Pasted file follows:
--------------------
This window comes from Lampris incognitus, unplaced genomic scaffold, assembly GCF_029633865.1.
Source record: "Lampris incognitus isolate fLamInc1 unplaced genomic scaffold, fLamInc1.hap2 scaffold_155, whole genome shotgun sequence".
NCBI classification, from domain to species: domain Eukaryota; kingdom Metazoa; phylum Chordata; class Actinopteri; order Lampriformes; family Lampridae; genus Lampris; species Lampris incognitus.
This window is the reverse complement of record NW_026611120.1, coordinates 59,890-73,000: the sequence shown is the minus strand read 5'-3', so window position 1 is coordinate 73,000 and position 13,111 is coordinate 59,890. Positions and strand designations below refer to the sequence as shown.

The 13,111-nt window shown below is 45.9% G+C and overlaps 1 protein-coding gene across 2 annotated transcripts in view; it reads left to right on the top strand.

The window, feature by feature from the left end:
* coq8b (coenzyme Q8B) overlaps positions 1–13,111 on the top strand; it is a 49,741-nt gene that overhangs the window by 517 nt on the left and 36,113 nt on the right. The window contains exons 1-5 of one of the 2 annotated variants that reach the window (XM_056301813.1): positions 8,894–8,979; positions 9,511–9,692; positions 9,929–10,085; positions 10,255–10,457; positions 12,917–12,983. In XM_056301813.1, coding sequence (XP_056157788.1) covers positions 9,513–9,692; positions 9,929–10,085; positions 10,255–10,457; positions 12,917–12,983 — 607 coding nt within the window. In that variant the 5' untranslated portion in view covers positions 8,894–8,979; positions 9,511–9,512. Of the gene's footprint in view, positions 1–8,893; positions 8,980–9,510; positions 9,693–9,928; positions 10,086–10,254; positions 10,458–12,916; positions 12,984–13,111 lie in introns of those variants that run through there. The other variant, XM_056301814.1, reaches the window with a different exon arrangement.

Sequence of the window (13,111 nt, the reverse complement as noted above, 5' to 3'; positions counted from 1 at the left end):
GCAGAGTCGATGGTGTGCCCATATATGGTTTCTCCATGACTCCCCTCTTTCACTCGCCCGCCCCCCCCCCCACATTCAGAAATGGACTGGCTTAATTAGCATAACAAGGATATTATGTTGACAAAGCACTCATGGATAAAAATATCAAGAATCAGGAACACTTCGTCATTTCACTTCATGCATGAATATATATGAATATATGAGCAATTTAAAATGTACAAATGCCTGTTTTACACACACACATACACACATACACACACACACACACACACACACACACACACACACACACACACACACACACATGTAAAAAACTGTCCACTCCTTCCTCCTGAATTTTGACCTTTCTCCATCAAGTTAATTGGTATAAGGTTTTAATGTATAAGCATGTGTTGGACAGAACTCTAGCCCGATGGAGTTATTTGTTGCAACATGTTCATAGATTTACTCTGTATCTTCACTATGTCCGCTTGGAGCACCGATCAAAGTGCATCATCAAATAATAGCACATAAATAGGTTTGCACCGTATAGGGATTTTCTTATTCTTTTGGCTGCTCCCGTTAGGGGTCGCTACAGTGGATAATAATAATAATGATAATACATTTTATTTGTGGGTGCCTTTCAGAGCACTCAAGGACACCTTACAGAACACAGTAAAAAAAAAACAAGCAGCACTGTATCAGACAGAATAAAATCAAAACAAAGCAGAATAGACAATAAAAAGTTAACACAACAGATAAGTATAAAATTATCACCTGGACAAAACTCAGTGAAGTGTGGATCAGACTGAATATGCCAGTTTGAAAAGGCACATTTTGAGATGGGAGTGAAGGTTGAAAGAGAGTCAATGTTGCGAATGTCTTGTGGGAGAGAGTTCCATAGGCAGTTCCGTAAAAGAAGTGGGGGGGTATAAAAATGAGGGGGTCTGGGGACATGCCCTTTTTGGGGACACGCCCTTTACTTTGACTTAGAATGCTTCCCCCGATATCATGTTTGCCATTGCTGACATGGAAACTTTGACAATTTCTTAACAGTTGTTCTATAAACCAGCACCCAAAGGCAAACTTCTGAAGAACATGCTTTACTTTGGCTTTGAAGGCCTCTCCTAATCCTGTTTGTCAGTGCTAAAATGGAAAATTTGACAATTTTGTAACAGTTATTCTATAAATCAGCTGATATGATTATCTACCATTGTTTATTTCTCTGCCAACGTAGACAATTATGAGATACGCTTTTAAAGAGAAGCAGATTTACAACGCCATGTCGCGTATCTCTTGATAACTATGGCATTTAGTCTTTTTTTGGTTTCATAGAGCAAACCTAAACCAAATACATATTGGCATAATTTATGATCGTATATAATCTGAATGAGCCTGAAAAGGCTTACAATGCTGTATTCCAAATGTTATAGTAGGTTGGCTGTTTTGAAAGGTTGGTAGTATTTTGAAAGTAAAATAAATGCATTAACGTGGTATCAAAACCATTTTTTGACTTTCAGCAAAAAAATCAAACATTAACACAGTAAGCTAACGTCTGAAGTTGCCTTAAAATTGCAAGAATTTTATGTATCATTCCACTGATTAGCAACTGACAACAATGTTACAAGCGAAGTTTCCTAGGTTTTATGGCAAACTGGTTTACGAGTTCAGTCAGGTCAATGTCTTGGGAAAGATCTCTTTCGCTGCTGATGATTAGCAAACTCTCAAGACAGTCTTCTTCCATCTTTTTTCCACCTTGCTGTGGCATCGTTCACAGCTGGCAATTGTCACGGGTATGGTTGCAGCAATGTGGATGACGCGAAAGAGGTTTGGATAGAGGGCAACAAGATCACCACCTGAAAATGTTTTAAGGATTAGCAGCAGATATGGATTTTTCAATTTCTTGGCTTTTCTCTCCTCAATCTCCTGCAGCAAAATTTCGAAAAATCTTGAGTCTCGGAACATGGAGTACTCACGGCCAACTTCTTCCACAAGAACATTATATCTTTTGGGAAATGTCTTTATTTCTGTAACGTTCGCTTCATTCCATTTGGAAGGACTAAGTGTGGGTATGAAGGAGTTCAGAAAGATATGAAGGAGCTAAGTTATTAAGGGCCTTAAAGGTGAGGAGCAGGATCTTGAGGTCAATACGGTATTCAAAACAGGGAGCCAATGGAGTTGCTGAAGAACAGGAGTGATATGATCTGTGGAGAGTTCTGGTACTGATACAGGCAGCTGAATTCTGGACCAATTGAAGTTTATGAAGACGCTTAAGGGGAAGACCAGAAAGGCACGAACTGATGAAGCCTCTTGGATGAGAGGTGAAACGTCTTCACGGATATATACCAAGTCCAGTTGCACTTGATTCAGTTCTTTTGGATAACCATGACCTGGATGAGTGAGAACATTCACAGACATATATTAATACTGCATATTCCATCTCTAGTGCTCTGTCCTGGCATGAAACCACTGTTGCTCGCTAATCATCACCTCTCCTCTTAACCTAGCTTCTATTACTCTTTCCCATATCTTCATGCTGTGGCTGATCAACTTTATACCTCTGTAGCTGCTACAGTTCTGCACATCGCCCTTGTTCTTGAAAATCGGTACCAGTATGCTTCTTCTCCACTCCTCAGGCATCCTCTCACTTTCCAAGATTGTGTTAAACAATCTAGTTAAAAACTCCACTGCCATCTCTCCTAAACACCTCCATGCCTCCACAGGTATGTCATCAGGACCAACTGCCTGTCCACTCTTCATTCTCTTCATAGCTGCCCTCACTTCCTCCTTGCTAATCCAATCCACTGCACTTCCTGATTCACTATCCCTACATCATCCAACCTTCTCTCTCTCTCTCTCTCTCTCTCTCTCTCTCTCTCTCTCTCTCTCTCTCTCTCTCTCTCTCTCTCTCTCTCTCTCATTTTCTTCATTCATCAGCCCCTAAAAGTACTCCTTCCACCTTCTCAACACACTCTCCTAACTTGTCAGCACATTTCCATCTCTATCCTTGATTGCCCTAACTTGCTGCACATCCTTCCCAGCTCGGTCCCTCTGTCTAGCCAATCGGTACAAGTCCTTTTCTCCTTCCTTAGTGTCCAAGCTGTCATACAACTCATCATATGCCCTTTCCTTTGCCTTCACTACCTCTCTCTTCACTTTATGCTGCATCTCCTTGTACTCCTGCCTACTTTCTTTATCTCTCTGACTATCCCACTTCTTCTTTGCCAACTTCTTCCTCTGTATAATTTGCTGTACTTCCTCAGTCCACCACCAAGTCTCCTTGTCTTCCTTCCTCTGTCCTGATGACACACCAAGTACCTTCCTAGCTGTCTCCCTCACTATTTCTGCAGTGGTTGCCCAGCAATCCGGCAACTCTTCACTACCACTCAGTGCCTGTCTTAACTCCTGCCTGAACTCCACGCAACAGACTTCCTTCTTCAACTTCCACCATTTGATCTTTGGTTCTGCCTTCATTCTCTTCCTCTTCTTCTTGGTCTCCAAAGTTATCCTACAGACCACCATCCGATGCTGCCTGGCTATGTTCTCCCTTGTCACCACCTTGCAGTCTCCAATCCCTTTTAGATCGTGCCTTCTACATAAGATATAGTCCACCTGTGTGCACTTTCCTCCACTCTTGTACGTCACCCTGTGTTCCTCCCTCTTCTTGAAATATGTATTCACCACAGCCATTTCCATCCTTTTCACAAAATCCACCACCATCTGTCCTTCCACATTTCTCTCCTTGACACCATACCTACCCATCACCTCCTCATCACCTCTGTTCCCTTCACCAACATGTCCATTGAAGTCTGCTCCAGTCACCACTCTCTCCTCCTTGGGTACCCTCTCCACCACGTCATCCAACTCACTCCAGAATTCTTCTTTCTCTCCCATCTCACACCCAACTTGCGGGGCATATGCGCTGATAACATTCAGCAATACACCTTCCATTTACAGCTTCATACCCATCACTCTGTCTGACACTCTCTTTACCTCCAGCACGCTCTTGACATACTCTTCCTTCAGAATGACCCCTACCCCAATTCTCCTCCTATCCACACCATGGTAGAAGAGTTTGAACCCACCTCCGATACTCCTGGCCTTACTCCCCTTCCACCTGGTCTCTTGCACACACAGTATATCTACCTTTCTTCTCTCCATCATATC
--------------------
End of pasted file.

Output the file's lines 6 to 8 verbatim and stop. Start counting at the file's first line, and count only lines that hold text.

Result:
The window, feature by feature from the left end:
* coq8b (coenzyme Q8B) overlaps positions 1–13,111 on the top strand; it is a 49,741-nt gene that overhangs the window by 517 nt on the left and 36,113 nt on the right. The window contains exons 1-5 of one of the 2 annotated variants that reach the window (XM_056301813.1): positions 8,894–8,979; positions 9,511–9,692; positions 9,929–10,085; positions 10,255–10,457; positions 12,917–12,983. In XM_056301813.1, coding sequence (XP_056157788.1) covers positions 9,513–9,692; positions 9,929–10,085; positions 10,255–10,457; positions 12,917–12,983 — 607 coding nt within the window. In that variant the 5' untranslated portion in view covers positions 8,894–8,979; positions 9,511–9,512. Of the gene's footprint in view, positions 1–8,893; positions 8,980–9,510; positions 9,693–9,928; positions 10,086–10,254; positions 10,458–12,916; positions 12,984–13,111 lie in introns of those variants that run through there. The other variant, XM_056301814.1, reaches the window with a different exon arrangement.

Sequence of the window (13,111 nt, the reverse complement as noted above, 5' to 3'; positions counted from 1 at the left end):